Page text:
If becoming an astronaut is no longer part of your career plan, but you still love to dream of space travel, how about sending your name?
NASA invites people to submit their name, which will be added to the flash drive and sent to the moon in the upcoming mission Artemis I, which is to take place in the coming months.
While tales around a campfire about a space trip of your name may not cause awe when talking to your future grandchildren, nonetheless, it’s an interesting idea.
To send your name into orbit is simple go to the NASA website, enter your full name along with your PIN and click “send”. You will then be presented with a boarding pass with your name and flight details. It also includes a QR code that links to NASA’s web page, which invites you to become a virtual guest at launches and major events related to its work.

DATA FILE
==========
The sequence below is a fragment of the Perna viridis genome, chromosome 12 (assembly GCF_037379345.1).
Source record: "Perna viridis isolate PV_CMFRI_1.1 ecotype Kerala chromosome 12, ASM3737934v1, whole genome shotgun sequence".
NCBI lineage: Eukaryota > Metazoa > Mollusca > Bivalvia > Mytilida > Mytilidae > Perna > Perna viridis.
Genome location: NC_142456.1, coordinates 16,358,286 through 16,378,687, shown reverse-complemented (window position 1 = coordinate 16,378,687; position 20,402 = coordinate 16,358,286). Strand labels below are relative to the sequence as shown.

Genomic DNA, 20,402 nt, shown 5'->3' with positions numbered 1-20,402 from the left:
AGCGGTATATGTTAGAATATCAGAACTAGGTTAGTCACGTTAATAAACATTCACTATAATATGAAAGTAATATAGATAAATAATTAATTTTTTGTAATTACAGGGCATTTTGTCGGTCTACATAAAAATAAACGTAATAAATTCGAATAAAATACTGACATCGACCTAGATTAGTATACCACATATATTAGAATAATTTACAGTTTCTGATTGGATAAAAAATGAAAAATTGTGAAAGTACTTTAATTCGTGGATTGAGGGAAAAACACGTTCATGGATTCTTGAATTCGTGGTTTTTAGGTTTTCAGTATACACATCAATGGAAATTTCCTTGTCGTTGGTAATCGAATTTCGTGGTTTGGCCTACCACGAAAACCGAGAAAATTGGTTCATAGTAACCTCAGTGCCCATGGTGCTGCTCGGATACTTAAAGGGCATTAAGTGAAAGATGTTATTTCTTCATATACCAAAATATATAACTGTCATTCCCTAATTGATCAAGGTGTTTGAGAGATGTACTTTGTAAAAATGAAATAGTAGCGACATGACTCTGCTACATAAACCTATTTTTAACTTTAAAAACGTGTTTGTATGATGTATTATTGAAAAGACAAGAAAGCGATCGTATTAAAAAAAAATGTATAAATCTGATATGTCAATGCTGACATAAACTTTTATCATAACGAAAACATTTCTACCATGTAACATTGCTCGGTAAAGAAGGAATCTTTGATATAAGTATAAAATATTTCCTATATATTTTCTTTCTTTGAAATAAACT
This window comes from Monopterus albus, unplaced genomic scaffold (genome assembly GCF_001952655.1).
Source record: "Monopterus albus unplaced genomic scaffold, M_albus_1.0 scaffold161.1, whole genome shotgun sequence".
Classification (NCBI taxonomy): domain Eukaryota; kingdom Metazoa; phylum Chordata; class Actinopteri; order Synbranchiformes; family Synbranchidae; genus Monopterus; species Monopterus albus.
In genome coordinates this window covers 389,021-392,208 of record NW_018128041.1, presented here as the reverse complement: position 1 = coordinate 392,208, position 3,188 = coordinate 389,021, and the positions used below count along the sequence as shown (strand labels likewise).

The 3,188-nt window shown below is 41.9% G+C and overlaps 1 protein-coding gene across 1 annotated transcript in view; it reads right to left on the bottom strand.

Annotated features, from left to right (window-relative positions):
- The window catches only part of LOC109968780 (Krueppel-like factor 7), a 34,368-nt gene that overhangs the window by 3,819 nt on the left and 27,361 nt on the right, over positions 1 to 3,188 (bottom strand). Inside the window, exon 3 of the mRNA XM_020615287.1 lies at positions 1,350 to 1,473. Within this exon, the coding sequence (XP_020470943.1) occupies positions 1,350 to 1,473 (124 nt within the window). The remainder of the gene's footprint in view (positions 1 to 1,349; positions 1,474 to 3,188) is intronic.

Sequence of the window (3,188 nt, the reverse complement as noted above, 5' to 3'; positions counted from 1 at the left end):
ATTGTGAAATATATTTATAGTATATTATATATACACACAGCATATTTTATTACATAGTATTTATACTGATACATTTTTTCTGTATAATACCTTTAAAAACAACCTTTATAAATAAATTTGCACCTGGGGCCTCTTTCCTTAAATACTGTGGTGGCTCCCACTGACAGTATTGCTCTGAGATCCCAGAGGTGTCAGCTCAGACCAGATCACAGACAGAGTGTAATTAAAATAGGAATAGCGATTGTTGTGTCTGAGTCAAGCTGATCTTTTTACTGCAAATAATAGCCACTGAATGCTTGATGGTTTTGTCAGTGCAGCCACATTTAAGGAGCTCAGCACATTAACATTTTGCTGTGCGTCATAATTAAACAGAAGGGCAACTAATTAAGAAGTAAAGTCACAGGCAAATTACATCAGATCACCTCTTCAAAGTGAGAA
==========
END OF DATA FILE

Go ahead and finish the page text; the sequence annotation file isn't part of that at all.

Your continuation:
And don’t forget your PIN, as you’ll need it to access your boarding pass closer to launching Artemis I.
We are preparing for # Artemis I – and we want to take you with us.
– NASA Artemis (@NASAArtemis) March 2, 2022
The Artemis I mission will be NASA’s first flight test without a new-generation spacecraft rocket crew and the Orion spacecraft. Orion will fly around the moon before returning to Earth in a few days.
If all goes according to plan, Artemis II will follow the same route, but this time with a crew aboard Orion. After that, Artemis III, which is currently scheduled for 2025, will aim to land the first woman and the first colored man on the surface of the moon, which will be the first landing on the moon with a crew since Apollo’s last mission in 1972.
NASA says the Artemis program demonstrates its “commitment and ability to expand human existence on the moon and beyond,” and will be “the first in a series of increasingly challenging missions to build a long-term human presence on the moon for decades to come.”
Oh, and you might be interested to know that when your name goes into space, he will travel with Snoopy dressed in special NASA gear. Now what should attract the attention of grandchildren.
NASA offers the opportunity to “fly around the moon”
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